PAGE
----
Wise Wyf’s Remedies of Love: Birth Control in the Wife of Bath

Karen Harris

Abstract


In Chaucer’s The Canterbury Tales, the Wife of Bath character boasts of her expertise in the area of marriage. She speaks of the power struggles and bargaining inherent to married life. Yet she is strangely silent about one area of wifely authority – that of motherhood. Theories abound as to why the Wife of Bath is childless, if indeed she is, with scholars citing the impotency of her husbands or her own robust sexual appetite as the cause of her infertility, Still others interpret her childlessness as symbolic of her barren, materialistic life. I intend to argue that her lack of children is both a sign of and mode through which she has achieved what all women desire…sovereignty. Going one step further, however, I contend that the Wife of Bath’s childlessness is the result of a deliberate choice on the part of Alisoun, and I will offer textual and historical evidence to argue that the Chaucer, via the Wife of Bath, was an early proponent of contraceptives as a tool by which women could have mastery over their own bodies reproduction, and ultimately, their husbands.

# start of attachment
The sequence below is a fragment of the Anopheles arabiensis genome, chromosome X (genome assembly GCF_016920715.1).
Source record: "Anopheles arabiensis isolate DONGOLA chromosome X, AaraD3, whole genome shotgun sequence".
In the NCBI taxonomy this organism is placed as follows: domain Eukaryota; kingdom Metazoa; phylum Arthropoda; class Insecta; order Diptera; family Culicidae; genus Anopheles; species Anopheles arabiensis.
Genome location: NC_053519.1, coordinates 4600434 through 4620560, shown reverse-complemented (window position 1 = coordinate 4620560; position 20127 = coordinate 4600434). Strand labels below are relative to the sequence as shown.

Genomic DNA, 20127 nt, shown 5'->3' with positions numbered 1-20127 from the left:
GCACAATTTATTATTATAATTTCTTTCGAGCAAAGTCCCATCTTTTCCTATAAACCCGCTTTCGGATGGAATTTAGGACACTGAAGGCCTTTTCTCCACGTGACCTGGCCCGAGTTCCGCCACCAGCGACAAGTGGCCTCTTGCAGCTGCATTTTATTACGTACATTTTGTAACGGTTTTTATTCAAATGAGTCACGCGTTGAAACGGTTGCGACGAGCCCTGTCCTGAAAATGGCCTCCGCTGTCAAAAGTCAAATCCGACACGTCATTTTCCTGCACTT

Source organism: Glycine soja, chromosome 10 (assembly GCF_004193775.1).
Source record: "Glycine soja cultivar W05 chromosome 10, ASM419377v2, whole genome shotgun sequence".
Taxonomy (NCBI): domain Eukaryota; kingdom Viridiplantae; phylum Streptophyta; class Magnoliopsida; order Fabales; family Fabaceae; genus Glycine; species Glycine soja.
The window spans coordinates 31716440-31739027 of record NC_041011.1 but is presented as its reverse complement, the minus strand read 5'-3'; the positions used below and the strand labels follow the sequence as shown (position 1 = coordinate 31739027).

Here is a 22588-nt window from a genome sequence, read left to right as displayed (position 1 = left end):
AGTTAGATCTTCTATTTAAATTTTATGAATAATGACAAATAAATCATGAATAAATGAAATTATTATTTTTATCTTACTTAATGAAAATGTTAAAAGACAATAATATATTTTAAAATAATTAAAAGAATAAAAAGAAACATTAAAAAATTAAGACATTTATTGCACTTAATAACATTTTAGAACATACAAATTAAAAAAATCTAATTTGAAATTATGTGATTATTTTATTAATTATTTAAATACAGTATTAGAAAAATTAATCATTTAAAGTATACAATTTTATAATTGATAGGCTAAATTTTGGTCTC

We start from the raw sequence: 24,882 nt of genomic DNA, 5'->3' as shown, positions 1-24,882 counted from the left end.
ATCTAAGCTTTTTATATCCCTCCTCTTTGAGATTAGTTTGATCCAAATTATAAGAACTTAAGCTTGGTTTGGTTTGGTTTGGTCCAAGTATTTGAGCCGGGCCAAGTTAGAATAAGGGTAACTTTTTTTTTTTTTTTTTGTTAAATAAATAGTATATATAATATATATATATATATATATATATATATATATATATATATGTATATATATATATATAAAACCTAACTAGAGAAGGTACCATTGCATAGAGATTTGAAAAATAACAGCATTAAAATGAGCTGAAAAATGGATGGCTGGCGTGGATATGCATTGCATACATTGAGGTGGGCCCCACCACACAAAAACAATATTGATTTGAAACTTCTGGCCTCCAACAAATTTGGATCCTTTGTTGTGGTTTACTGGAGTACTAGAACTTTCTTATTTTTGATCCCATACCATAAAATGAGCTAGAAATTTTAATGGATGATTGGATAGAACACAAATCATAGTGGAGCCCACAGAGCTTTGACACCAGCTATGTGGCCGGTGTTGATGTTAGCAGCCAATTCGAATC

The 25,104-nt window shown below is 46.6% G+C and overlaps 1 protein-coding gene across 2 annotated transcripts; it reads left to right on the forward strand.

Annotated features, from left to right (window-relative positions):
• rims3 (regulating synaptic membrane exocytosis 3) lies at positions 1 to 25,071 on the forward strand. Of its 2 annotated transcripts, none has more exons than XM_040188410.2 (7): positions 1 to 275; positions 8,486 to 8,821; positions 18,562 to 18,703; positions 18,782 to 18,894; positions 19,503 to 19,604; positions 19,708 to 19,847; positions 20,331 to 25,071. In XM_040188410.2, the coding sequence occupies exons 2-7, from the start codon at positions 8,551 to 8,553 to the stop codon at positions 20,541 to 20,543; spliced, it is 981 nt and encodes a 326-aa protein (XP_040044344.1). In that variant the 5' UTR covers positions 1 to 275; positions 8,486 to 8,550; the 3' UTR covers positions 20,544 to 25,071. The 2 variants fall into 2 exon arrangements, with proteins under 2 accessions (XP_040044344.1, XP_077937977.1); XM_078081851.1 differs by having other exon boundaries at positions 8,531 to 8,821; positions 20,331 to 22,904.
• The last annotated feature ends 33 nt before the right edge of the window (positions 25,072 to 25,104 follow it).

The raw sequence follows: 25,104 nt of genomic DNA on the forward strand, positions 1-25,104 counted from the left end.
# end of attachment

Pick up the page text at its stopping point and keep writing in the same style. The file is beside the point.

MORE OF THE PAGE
Keywords


Chaucer; Canterbury tales; Wife of Bath; Birth Control; Contraception; Female agency; proto-feminism

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